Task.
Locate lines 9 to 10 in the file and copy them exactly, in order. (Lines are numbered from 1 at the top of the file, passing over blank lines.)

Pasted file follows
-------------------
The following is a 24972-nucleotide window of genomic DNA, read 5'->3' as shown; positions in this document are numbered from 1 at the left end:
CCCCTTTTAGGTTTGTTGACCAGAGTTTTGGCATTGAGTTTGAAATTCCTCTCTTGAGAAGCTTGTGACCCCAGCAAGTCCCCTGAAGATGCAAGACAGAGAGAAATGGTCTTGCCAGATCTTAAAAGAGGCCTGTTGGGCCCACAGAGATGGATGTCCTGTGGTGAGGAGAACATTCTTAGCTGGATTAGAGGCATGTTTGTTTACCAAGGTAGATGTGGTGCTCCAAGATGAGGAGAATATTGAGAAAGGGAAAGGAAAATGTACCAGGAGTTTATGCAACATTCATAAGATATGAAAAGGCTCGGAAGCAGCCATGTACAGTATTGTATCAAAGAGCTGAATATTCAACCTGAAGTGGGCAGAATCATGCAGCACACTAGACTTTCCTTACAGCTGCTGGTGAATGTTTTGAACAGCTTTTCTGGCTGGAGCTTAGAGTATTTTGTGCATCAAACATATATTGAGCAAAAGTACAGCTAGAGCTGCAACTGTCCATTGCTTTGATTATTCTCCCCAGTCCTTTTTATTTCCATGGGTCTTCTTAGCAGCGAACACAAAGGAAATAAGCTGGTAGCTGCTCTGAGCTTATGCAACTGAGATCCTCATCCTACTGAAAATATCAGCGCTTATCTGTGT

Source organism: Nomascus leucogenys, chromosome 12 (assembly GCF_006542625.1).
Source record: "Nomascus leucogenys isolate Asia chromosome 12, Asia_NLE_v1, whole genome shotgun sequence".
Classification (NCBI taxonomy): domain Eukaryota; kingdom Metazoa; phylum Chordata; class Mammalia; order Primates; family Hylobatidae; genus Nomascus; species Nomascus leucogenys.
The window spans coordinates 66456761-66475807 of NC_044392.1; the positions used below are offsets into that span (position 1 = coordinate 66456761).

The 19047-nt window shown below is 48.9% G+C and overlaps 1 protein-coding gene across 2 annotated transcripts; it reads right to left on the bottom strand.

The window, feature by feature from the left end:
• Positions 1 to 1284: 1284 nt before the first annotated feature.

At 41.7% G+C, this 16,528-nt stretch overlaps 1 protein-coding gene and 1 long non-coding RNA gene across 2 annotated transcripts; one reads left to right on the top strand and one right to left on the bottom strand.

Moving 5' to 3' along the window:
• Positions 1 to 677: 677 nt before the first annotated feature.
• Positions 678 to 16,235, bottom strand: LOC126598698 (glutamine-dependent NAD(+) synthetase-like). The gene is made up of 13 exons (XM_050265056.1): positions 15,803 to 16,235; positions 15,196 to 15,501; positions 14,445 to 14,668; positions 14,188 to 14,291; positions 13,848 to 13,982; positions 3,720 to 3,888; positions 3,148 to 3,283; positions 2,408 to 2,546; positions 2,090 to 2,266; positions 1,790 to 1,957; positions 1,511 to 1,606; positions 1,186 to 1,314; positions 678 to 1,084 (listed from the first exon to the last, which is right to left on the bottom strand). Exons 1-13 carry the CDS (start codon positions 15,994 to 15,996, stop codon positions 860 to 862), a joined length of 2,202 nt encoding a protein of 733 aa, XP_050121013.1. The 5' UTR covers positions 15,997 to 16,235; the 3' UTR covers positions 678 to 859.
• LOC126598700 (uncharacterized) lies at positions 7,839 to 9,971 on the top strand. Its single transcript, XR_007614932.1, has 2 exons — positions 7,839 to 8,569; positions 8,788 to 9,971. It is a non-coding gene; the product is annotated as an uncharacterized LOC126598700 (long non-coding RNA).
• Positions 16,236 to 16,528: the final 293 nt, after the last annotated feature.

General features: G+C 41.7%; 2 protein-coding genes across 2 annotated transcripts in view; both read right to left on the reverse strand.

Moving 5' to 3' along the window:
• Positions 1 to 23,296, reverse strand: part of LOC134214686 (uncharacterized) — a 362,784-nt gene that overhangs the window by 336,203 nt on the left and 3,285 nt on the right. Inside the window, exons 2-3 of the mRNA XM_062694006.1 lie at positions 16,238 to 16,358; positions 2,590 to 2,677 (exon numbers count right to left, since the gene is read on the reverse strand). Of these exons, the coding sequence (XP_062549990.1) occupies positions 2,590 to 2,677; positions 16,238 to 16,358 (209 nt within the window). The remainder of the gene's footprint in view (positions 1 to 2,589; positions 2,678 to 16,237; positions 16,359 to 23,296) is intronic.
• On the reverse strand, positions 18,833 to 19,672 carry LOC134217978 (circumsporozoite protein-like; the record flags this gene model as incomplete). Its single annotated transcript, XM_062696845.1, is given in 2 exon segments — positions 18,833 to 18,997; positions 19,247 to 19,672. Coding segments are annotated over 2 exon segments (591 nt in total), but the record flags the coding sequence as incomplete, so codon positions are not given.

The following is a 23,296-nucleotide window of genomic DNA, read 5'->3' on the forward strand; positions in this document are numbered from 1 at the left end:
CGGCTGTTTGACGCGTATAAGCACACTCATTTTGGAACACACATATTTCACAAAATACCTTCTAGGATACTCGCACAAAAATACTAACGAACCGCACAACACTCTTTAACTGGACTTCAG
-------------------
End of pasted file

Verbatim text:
• Positions 1 to 1284: 1284 nt before the first annotated feature.

At 41.7% G+C, this 16,528-nt stretch overlaps 1 protein-coding gene and 1 long non-coding RNA gene across 2 annotated transcripts; one reads left to right on the top strand and one right to left on the bottom strand.